4..Early detection and intervention is important, I think many parents get this right, but it’s an important focus point to fill the gap and educate broader community. However I feel there is too much funding going into the broader areas that really don’t help the worst sufferers. eg Butterfly Foundation in Australia.. value for money? Where is the data are they tracking deaths / year and stats of suffer recovery rates and making it visible? Stand up and be accountable.
5.. In our case FBT for first two years resulted in good weight restoration. But far worse lay ahead in the next six years.
6..Professionals can help when, “the patient wants to get better “and the same will tell you that suicide is just part and parcel for the illness. OK we don’t know the cause, nor the cure, but it’s not bloody rocket science either. Our family has seen many professionals over 8 years so far, and there is a place for them, but when the patient wants to get well, half their work is done and it’s easy money after that and they are never held accountable anyway.
7.. My daughter needs a team of people she can feel comfortable with.
That includes a life coach at this stage. This should be in a non hospital setting preferably.
8..Carers spend way to much time and energy, many losing everything.
The illness has to take its course!
Keep your loved one alive and accept that you are likely to have little influence on recovery no matter what you are told, how much you do, how many books to read and how many forums you attend or use online.
9.. If it was cancer, even if they didn’t have a cure there will be someone appointed to look after you and let you know what to expect and how you can be treated. This should be same. Need an all round ED practitioner that can advise cares and sufferers and if they don’t know the answers then they will find them.
10..I say all this as a father of a severe and enduring AN sufferer, who has been continually surprised at the lack of directed support to what is a life threatening and recoverable illness.
Foodsupport_AUS

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Reply with quote  #32 
Oh and I forgot, that old chestnut. 

Define recovery from an eating disorder. 

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D diagnosed restrictive AN June 2010 age 13.5. Weight restored July 2012. Relapse and now clawing our way back. Treatment: multiple hospitalisations and individual and family therapy.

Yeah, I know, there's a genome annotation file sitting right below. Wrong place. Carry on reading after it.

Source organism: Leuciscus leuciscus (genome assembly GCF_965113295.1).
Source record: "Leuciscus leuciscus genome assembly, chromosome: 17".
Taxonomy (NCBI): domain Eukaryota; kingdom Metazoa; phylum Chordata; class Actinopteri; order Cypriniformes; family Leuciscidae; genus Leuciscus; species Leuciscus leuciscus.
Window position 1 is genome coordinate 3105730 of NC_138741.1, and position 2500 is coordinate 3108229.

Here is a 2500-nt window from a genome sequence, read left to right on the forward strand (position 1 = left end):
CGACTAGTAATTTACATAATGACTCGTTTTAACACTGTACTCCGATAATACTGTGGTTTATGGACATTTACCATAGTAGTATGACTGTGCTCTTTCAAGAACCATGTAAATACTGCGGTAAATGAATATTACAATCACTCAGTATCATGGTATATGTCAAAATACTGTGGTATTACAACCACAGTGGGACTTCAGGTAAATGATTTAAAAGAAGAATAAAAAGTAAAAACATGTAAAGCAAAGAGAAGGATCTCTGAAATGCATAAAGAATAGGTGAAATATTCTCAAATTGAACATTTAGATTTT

sandytoes

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Reply with quote  #33 
Quote:
Originally Posted by LauraCollins_US

The reason I am reaching out to all of you is for your ideas on statements or beliefs about eating disorders. Our goal in the session will be to find consensus among all the participants (please come!) on at least three statements. You see, I have found that the ED world is so diverse and so divided that we lack common ground of basic beliefs about eating disorders.
 


Hi Laura,

While I agree with EVERYTHING written by all the amazing moms and dads who have already responded to you, I am wondering if it would be easier to come to a consensus if the three statements were about what Eating Disorders are, not about the treatment of Eating Disorders. 

Here are my top three:

1. You cannot tell someone has an eating disorder by looking at them.

2. Anyone can have an eating disorder, no matter their age, race, gender, etc.

3. Eating disorders are biologically influenced illnesses, not a choice.


My top three about treatment are:

1. Early intervention is very important.

2. Food is medicine. Full weight restoration is a must. 

3. Parents are often the best to help, but need support.

Honestly, I hesitated to even put the first #2, do professionals actually dispute that anyone can have an eating disorder? Sheesh. I think the first #3, the 'biologically influenced illness' is where you'll get the pushback. I spent time with a respected ED clinician who disputed this because "there are identical twins where one has an ED and one doesn't". 
LauraCollins_US

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Reply with quote  #34 
Thank you all for your generous, thoughtful replies. They are very helpful to me as I plan this workshop!!
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needhelp

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Reply with quote  #35 
Quote:
Originally Posted by LauraCollins_US
Parents, I am here to ask for your input on a session that I am co-moderating at the AED International Conference on Eating Disorders next month. The session is part of the Difficult Dialogues series; these are sessions that raise controversial or difficult issues in the field. I am honored to be co-moderating this with leaders in the field. The description and a link are below.

The reason I am reaching out to all of you is for your ideas on statements or beliefs about eating disorders. Our goal in the session will be to find consensus among all the participants (please come!) on at least three statements. You see, I have found that the ED world is so diverse and so divided that we lack common ground of basic beliefs about eating disorders.

So the session will start with giving small groups a list of statements about eating disorders and trying to find points of agreement.